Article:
Tuesday, November 18, 2008

Uncertainty, Limbo & Flux

Uncertainty, limbo and flux are quite possibly the worst words in my vocabulary. No, they aren't curse words, no Grasshopper will not get in trouble for repeating them at school. They are simply the words that I hate most when applied to my life.

If I could possibly exert control over everything in my life, and the lives of the people I love, I would. The irony here is that I don't consider myself a "control freak". Self-delusion? Quite possibly, but in my defense when I had to manage people in my pre-mom life, I did not micromanage and was quite good at delegation. I just can't handle not knowing what is going to happen next, when it is going to happen and how I can affect it.

Currently, the state of the economy and the state of my family are completely interrelated and I'm drowning in fear, anxiety and a bad case of the "what ifs." JR's business is going through a REALLY rough time right now (as many businesses are) and we're not sure that we can make out the light at the end of the tunnel just now. Starting in January (the beginning of the "season" in his line of work) things should get better. But there are no guarantees, of course. Our house is still on the market, and although our Realtor and several of the Realtors who have shown our home to clients believe that it's lovely, in a great location and priced right so it should sell, it hasn't. This all translates into uncertainty as to how we're going to pay the bills, where we're going to live and a constant state of limbo. I hate it. I feel like the tiniest push in the wrong place, at the wrong time could cause me to shatter into a million tiny pieces because I am so rigid and brittle from the strain being exerted to hold myself together.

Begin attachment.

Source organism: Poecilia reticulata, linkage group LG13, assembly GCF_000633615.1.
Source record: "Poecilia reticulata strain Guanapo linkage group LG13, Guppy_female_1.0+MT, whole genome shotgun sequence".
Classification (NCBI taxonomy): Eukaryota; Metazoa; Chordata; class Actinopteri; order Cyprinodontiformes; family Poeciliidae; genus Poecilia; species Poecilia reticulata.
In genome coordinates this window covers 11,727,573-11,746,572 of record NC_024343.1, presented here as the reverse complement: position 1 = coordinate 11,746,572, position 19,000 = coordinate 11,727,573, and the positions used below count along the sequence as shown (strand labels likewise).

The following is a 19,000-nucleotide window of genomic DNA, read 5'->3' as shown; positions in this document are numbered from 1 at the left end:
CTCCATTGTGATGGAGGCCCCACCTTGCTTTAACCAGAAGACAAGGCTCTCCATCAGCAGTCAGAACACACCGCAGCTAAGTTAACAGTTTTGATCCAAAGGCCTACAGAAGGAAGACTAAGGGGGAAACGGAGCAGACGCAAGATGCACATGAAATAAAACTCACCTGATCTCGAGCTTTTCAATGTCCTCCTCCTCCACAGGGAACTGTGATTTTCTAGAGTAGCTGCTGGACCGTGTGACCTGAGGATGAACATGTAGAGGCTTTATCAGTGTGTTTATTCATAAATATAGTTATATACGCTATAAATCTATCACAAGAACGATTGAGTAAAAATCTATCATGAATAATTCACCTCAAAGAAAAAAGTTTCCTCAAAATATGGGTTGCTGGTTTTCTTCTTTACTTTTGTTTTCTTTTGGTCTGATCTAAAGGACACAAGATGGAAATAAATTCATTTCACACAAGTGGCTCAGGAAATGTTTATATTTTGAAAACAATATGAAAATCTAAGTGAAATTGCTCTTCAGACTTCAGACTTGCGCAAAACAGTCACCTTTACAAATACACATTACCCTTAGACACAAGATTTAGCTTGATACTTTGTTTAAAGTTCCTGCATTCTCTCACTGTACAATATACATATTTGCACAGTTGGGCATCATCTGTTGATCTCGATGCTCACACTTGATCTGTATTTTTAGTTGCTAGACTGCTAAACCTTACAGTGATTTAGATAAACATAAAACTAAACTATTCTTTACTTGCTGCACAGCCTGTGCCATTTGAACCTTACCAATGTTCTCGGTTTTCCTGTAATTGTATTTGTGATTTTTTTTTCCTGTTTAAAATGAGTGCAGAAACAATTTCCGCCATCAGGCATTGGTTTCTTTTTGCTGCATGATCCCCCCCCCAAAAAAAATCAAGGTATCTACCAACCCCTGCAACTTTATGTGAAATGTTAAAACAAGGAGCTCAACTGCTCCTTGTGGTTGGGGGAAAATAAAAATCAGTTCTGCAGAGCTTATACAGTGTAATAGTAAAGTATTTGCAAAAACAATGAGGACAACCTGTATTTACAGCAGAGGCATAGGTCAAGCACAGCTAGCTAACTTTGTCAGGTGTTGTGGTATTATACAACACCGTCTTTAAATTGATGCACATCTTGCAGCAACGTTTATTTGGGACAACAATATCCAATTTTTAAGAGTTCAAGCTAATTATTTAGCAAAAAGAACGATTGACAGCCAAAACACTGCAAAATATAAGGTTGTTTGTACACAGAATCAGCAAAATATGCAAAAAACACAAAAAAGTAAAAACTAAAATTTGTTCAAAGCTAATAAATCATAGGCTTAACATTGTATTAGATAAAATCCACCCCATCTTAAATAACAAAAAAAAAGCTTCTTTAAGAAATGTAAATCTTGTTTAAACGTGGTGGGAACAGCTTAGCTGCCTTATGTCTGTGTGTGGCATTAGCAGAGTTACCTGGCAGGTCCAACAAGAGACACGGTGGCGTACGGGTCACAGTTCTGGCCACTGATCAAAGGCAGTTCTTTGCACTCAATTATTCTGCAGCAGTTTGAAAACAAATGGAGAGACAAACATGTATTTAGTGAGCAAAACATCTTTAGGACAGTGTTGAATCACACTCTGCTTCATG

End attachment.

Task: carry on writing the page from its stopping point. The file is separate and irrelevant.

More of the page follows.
What it comes down to, even beyond my innate need to make things happen how I want, when I want, is my infertility. As I have mentioned before, I want another child with a desperation so pure and powerful I sometimes doubt my own sanity. I grew up an only child, and remember quite clearly telling my parents that I would rather have no children at all when I grew up than to have only one. I realize that many only children don't feel the way that I do, and that for many families, one child is the perfect number. For me, for my family, it's not. But I find myself parenting an only child and it hurts. I would not change the experience of being Grasshopper's mother for anything, and OF COURSE now that he is here and he is mine I would not change things so that I was childless instead of raising only him. But I want more.

We have suffered through two failed adoptions (a term I hate, it sounds like we failed a test rather than losing a child who we loved very much but had no legal claim to when the birthmother changed her mind) since we adopted Grasshopper and it cost us a lot. It cost us a lot of time, a lot of emotion and what is currently most important, a lot of money. So much money, in fact that we cannot try to adopt again until the house sells, the economy gets back on track and JR's business feels stable and solvent again.

It cannot happen quickly enough, even if it happened tomorrow. Which it won't.

I didn't intend to write a doom and gloom post today, but that's what came out when I sat down to write. As I read back over my words, I wonder at what has precipitated this outpouring. But now I remember. There are two emaisl in my in-box waiting for me to respond. Two emails that require a "Congratulations! I'm sooo happy for you!" to two friends who have just announced their second and third pregnancies. And I am happy for them. They are good women, good mothers and good friends. I'm just glad that they told me via email, because face to face? There would be a lot of little pieces of me to clean up.

1 comment:

draletta said...

It's a special person who can realistically say, "This sucks!" and not sound like whiner. You are a special person and a blessing to your son and husband. We all need to rant at the universe once in a while. PS. I loved your comment on 'woulda coulda shoulda/mother to mother'. It was perfect.